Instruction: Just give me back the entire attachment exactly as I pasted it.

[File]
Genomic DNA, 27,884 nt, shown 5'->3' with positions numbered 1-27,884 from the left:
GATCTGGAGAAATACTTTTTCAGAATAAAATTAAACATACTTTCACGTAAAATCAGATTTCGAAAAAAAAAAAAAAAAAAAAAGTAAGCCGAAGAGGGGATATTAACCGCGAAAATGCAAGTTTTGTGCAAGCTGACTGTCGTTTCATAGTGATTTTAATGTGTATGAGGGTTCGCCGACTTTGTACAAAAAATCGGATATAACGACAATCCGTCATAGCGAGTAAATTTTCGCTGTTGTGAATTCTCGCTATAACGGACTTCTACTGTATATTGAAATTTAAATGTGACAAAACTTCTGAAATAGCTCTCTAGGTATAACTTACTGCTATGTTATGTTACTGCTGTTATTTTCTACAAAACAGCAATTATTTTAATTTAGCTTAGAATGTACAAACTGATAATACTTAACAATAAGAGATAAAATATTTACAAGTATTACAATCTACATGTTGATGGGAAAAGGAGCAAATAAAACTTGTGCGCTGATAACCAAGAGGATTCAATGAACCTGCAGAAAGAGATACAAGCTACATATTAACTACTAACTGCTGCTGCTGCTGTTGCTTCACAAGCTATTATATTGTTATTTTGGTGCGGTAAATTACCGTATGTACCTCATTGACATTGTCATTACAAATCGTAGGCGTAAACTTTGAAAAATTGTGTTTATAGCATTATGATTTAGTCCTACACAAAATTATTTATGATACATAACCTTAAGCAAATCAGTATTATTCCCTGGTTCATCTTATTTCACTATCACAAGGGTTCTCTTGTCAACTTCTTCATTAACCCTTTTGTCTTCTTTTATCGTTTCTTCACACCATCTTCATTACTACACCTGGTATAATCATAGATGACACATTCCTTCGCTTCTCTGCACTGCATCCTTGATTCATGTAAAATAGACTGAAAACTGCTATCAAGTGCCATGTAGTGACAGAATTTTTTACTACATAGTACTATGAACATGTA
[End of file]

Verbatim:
Genomic DNA, 27,884 nt, shown 5'->3' with positions numbered 1-27,884 from the left:
GATCTGGAGAAATACTTTTTCAGAATAAAATTAAACATACTTTCACGTAAAATCAGATTTCGAAAAAAAAAAAAAAAAAAAAAGTAAGCCGAAGAGGGGATATTAACCGCGAAAATGCAAGTTTTGTGCAAGCTGACTGTCGTTTCATAGTGATTTTAATGTGTATGAGGGTTCGCCGACTTTGTACAAAAAATCGGATATAACGACAATCCGTCATAGCGAGTAAATTTTCGCTGTTGTGAATTCTCGCTATAACGGACTTCTACTGTATATTGAAATTTAAATGTGACAAAACTTCTGAAATAGCTCTCTAGGTATAACTTACTGCTATGTTATGTTACTGCTGTTATTTTCTACAAAACAGCAATTATTTTAATTTAGCTTAGAATGTACAAACTGATAATACTTAACAATAAGAGATAAAATATTTACAAGTATTACAATCTACATGTTGATGGGAAAAGGAGCAAATAAAACTTGTGCGCTGATAACCAAGAGGATTCAATGAACCTGCAGAAAGAGATACAAGCTACATATTAACTACTAACTGCTGCTGCTGCTGTTGCTTCACAAGCTATTATATTGTTATTTTGGTGCGGTAAATTACCGTATGTACCTCATTGACATTGTCATTACAAATCGTAGGCGTAAACTTTGAAAAATTGTGTTTATAGCATTATGATTTAGTCCTACACAAAATTATTTATGATACATAACCTTAAGCAAATCAGTATTATTCCCTGGTTCATCTTATTTCACTATCACAAGGGTTCTCTTGTCAACTTCTTCATTAACCCTTTTGTCTTCTTTTATCGTTTCTTCACACCATCTTCATTACTACACCTGGTATAATCATAGATGACACATTCCTTCGCTTCTCTGCACTGCATCCTTGATTCATGTAAAATAGACTGAAAACTGCTATCAAGTGCCATGTAGTGACAGAATTTTTTACTACATAGTACTATGAACATGTA